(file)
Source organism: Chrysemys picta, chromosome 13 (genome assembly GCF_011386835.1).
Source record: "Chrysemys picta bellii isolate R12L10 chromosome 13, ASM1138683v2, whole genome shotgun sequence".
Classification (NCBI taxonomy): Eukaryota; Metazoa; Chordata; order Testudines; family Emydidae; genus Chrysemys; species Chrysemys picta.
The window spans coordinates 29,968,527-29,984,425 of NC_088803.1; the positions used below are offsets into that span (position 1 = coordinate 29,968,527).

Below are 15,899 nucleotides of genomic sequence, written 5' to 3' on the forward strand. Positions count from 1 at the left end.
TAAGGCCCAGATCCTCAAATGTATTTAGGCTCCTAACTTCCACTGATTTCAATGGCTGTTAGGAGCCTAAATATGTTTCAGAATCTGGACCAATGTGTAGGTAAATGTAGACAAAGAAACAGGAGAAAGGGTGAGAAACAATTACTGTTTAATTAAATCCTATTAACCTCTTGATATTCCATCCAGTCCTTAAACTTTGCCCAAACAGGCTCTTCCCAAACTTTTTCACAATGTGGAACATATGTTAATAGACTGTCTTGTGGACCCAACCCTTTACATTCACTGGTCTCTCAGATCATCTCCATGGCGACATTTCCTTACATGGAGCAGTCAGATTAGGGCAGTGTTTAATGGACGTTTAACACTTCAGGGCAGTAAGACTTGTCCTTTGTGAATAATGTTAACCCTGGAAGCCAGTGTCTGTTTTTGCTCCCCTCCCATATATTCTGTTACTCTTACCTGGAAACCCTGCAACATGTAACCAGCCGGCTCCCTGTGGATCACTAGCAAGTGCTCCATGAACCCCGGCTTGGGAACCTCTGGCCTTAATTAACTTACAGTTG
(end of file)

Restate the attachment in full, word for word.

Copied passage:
Source organism: Chrysemys picta, chromosome 13 (genome assembly GCF_011386835.1).
Source record: "Chrysemys picta bellii isolate R12L10 chromosome 13, ASM1138683v2, whole genome shotgun sequence".
Classification (NCBI taxonomy): Eukaryota; Metazoa; Chordata; order Testudines; family Emydidae; genus Chrysemys; species Chrysemys picta.
The window spans coordinates 29,968,527-29,984,425 of NC_088803.1; the positions used below are offsets into that span (position 1 = coordinate 29,968,527).

Below are 15,899 nucleotides of genomic sequence, written 5' to 3' on the forward strand. Positions count from 1 at the left end.
TAAGGCCCAGATCCTCAAATGTATTTAGGCTCCTAACTTCCACTGATTTCAATGGCTGTTAGGAGCCTAAATATGTTTCAGAATCTGGACCAATGTGTAGGTAAATGTAGACAAAGAAACAGGAGAAAGGGTGAGAAACAATTACTGTTTAATTAAATCCTATTAACCTCTTGATATTCCATCCAGTCCTTAAACTTTGCCCAAACAGGCTCTTCCCAAACTTTTTCACAATGTGGAACATATGTTAATAGACTGTCTTGTGGACCCAACCCTTTACATTCACTGGTCTCTCAGATCATCTCCATGGCGACATTTCCTTACATGGAGCAGTCAGATTAGGGCAGTGTTTAATGGACGTTTAACACTTCAGGGCAGTAAGACTTGTCCTTTGTGAATAATGTTAACCCTGGAAGCCAGTGTCTGTTTTTGCTCCCCTCCCATATATTCTGTTACTCTTACCTGGAAACCCTGCAACATGTAACCAGCCGGCTCCCTGTGGATCACTAGCAAGTGCTCCATGAACCCCGGCTTGGGAACCTCTGGCCTTAATTAACTTACAGTTG